Faculty members say flipped classrooms nothing new, don’t completely work

Imagine being in Ben Stein’s economics class from the 1986 film “Ferris Bueller’s Day Off.” Remember that scene where the teacher droned on and on in a monotonous, never-changing voice while students stared at him with that please-shut-up-you’re-putting-me-into-a-coma-look on their faces?

Could there be a way to keep those students awake and interested in the material instead of drowning in their boredom-induced sleep?


A new movement in education claims to have the answer: the “flipped” classroom.

This technology-based teaching style has found its way into schools including Folsom Middle School and Elk Grove High, according to a recent Sacramento Bee article (“‘Flipping’ class gaining momentum among educators,” Feb. 19).

The flipped classroom is a model which takes technology-based teaching to a new level.

Instead of lecturing in class and giving students homework, the teacher records lectures for students to watch at home. In class, students participate in activities to demonstrate their understanding and receive help with assignments. The teacher has essentially “flipped” the way students learn.

Supplementing lesson plans with videos isn’t a new concept. But, according to the same Sacramento Bee article, the idea of the flipped classroom grew from the lectures that two Colorado chemistry teachers recorded for students who missed class.

Supporters believe that the flipped classroom allows three important things to occur: an increase in one-on-one time with the teacher, students learning at their own pace and the development of “mastery learning.”

With the flipped model, class time is entirely devoted to helping the students. The teacher no longer lectures and instead guides and helps the student when they stumble. Students don’t move on to the next topic until they have demonstrated mastery.

Because lectures are in online video format, students can pause and rewind as much they want to better understand difficult information.

Though it is a radical concept, flipped classrooms are already demonstrating results.

At the Clintondale High School near Detroit, a fail rate of 50 percent in English and 44 percent in math for the freshman class dropped to a 19 percent and a 14 percent, according to Knewton, Inc, an adaptive online learning company.

So would the flipped classroom work at Country Day?

According to chemistry teacher Alan Beamer, the answer is no.

“I don’t think it’s that realistic,” he said. “They’ve (flipped classrooms) at a few universities. The students don’t do the work until the last minute, and you end up relecturing.”

Virginia Tech was the first of those universities, Beamer said.

The flipped classroom failed at Virginia Tech, he said, because students didn’t go to class, watched videos at the last minute and ended up failing.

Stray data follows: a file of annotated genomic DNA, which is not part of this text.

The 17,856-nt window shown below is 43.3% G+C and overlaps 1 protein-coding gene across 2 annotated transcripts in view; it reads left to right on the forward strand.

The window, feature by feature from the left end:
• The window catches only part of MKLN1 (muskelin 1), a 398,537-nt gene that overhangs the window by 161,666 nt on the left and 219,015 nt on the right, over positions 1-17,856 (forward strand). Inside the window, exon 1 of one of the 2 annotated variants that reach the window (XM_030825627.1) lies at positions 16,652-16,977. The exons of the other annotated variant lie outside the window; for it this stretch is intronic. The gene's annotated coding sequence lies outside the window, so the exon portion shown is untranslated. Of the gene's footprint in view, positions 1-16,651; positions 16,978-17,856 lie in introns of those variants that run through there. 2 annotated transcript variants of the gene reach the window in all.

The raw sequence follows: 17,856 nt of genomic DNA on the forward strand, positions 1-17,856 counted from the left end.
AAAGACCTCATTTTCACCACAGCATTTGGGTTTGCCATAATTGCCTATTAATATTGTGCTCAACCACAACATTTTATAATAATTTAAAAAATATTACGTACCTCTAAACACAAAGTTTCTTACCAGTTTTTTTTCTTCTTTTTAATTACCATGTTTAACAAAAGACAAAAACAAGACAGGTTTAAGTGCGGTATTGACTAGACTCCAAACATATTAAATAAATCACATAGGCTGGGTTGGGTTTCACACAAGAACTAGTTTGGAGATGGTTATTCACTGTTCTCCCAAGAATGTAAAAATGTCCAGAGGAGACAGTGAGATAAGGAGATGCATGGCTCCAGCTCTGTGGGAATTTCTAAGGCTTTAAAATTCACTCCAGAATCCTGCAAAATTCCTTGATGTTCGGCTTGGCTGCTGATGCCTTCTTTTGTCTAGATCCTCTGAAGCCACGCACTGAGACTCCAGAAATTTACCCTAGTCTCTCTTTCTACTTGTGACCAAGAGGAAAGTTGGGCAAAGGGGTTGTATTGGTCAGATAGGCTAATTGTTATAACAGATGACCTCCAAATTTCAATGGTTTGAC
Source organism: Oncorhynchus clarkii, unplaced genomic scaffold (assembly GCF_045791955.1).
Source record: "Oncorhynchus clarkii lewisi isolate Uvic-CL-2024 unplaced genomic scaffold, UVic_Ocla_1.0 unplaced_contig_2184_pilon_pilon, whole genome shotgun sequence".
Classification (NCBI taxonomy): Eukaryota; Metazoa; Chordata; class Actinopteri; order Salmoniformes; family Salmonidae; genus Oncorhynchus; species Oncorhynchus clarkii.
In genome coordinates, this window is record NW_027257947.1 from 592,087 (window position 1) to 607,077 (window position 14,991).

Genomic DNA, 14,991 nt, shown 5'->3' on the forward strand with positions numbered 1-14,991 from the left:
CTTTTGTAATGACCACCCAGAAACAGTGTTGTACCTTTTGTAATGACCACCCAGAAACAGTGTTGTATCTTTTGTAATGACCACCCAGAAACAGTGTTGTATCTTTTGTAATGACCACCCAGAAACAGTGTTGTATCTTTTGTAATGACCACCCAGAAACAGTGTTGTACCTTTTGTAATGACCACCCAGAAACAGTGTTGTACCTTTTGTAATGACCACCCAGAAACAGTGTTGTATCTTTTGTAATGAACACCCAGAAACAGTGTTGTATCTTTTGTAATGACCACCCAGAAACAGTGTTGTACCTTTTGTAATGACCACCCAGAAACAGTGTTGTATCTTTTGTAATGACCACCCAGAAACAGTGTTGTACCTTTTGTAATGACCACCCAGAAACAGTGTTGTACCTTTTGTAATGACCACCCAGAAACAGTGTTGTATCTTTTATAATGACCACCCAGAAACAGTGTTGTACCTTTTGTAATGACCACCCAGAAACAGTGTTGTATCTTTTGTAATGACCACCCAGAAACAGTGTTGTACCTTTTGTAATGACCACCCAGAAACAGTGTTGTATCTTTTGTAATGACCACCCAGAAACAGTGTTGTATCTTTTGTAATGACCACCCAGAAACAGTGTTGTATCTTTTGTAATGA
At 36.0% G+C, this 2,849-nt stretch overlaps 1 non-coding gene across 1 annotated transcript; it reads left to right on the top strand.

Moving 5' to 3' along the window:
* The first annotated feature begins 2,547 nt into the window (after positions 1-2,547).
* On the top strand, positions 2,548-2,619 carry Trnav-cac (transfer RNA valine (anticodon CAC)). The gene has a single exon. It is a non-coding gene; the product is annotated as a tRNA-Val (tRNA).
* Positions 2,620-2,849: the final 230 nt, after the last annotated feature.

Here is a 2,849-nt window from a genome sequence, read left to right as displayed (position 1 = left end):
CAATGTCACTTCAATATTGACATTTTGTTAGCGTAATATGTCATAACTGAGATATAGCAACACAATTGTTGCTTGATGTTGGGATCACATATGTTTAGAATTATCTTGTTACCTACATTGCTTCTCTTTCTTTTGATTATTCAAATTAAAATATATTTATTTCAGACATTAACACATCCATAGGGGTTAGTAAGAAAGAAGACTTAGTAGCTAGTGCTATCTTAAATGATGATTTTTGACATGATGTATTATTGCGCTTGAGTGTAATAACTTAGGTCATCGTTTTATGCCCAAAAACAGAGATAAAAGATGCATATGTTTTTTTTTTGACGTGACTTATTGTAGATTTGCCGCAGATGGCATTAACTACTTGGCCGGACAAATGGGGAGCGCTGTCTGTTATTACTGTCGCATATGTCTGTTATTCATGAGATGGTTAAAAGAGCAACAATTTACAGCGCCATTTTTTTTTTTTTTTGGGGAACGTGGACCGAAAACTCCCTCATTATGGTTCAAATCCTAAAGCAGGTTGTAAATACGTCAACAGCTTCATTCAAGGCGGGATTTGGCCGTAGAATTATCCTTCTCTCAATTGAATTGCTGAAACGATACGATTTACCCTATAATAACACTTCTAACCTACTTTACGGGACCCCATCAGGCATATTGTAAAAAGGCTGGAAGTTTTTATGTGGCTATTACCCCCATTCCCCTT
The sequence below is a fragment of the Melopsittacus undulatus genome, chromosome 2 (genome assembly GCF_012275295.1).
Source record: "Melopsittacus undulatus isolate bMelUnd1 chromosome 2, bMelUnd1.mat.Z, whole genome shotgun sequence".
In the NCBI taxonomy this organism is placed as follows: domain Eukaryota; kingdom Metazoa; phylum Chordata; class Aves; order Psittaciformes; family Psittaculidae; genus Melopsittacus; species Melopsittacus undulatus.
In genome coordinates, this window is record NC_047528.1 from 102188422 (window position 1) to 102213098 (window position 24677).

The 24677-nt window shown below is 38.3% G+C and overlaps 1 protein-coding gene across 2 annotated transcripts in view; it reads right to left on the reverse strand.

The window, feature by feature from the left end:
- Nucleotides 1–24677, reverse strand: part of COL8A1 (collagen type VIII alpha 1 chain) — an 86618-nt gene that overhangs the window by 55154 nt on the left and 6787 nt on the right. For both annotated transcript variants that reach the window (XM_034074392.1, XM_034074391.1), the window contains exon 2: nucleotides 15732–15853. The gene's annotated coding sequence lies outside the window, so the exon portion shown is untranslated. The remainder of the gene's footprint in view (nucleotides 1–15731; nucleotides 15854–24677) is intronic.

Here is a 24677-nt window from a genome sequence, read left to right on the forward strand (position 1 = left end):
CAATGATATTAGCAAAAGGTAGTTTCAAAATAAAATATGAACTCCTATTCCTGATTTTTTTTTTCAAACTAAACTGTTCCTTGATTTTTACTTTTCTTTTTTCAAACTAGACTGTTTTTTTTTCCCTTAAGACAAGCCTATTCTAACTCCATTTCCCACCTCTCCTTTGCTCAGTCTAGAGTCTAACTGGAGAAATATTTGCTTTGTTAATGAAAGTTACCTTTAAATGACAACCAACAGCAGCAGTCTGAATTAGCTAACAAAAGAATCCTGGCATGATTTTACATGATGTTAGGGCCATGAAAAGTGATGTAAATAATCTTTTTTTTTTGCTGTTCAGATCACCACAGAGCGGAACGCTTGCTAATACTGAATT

For Beamer, the true problem is verifying whether or not the student did his or her work.

He said he would be more likely to entertain the idea if there were a way to verify that students watched the lectures. He’d think about using a flipped classroom only with AP students.

“For a regular student, would they really have the interest in the material to go through it all, or would they just ask their friend the next day about the video?”

Physics teacher Glenn Mangold agrees with Beamer, although he does say that he is not against the flipped classroom.

“With the traditional method (of teaching), I know that all the students in the room are ‘watching the notes,’” he said.

“If I ask them to watch a video before class, I think that some—maybe even most—won’t do it.”

But Mangold’s real problem with flipped teaching isn’t the students’ dedication to watching the video lectures. It’s that people believe the idea is new.

“When I was in high school, we called it ‘doing the assigned reading,’” he said. “I have the AP Physics C classes do this. I tell them that ‘if they don’t read ahead, we won’t be able to go fast enough.’”

And it’s the speed that has actually changed in the new tech-oriented flipped teaching, according to Mangold.

“It’s just slower now,” Mangold said.

“The problem here is that it takes 45 minutes to watch a video that you could learn in 10 minutes of reading.”

But Mangold doesn’t believe the flipped classroom should be discounted entirely. Teachers need to find a balance, he said.

“There’s a view that many teachers have where they say, ‘I have a laptop. How should I use it?’” he said.

“Instead, they should be saying ‘I have these students with these personalities and work habits, and I want them to learn this material. What’s the best way of doing it? Technology? Reading? Drawing?

“The teacher ends up panicking and thinks they have to use this new technology when it might not be the best decision.”

And this idea of hybridization is echoed by Sue Nellis, head of high school.

“I don’t know if a flipped classroom would work completely,” she said. “There are educational trends that come and go, and when there’s experimentation in the classroom, everyone is going to find bits and pieces to teach with.

“Throwing out everything you’ve done isn’t the right way of doing things. You have to think about the students you’re teaching and the whole community of the school.”

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